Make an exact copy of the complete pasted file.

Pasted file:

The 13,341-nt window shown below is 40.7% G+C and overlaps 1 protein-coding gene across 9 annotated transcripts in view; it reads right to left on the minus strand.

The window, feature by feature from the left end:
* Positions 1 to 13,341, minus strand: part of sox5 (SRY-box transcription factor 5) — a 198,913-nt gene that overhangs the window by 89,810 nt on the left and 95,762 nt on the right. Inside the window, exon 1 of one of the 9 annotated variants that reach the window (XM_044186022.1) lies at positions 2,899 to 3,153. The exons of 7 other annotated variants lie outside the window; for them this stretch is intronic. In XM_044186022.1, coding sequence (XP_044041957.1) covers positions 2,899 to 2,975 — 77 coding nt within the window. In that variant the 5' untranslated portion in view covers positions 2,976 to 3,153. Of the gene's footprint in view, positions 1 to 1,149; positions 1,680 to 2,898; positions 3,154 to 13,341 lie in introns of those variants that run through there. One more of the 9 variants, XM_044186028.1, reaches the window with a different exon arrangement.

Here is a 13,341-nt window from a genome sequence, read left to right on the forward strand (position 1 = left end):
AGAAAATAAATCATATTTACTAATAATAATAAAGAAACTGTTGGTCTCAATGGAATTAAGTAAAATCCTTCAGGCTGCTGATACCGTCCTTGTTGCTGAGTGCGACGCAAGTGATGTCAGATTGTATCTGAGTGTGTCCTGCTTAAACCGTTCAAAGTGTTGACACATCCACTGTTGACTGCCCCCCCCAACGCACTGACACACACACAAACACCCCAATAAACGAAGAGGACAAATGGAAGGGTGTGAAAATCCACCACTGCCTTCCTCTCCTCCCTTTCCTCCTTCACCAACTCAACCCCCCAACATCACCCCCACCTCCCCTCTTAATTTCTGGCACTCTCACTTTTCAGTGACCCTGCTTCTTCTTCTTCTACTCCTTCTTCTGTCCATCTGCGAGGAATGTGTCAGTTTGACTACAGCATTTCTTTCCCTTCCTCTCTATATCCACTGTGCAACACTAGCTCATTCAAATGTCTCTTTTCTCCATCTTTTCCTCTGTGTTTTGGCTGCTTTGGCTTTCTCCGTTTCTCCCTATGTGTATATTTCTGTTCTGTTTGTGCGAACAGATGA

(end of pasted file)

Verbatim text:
The 13,341-nt window shown below is 40.7% G+C and overlaps 1 protein-coding gene across 9 annotated transcripts in view; it reads right to left on the minus strand.

The window, feature by feature from the left end:
* Positions 1 to 13,341, minus strand: part of sox5 (SRY-box transcription factor 5) — a 198,913-nt gene that overhangs the window by 89,810 nt on the left and 95,762 nt on the right. Inside the window, exon 1 of one of the 9 annotated variants that reach the window (XM_044186022.1) lies at positions 2,899 to 3,153. The exons of 7 other annotated variants lie outside the window; for them this stretch is intronic. In XM_044186022.1, coding sequence (XP_044041957.1) covers positions 2,899 to 2,975 — 77 coding nt within the window. In that variant the 5' untranslated portion in view covers positions 2,976 to 3,153. Of the gene's footprint in view, positions 1 to 1,149; positions 1,680 to 2,898; positions 3,154 to 13,341 lie in introns of those variants that run through there. One more of the 9 variants, XM_044186028.1, reaches the window with a different exon arrangement.

Here is a 13,341-nt window from a genome sequence, read left to right on the forward strand (position 1 = left end):
AGAAAATAAATCATATTTACTAATAATAATAAAGAAACTGTTGGTCTCAATGGAATTAAGTAAAATCCTTCAGGCTGCTGATACCGTCCTTGTTGCTGAGTGCGACGCAAGTGATGTCAGATTGTATCTGAGTGTGTCCTGCTTAAACCGTTCAAAGTGTTGACACATCCACTGTTGACTGCCCCCCCCAACGCACTGACACACACACAAACACCCCAATAAACGAAGAGGACAAATGGAAGGGTGTGAAAATCCACCACTGCCTTCCTCTCCTCCCTTTCCTCCTTCACCAACTCAACCCCCCAACATCACCCCCACCTCCCCTCTTAATTTCTGGCACTCTCACTTTTCAGTGACCCTGCTTCTTCTTCTTCTACTCCTTCTTCTGTCCATCTGCGAGGAATGTGTCAGTTTGACTACAGCATTTCTTTCCCTTCCTCTCTATATCCACTGTGCAACACTAGCTCATTCAAATGTCTCTTTTCTCCATCTTTTCCTCTGTGTTTTGGCTGCTTTGGCTTTCTCCGTTTCTCCCTATGTGTATATTTCTGTTCTGTTTGTGCGAACAGATGA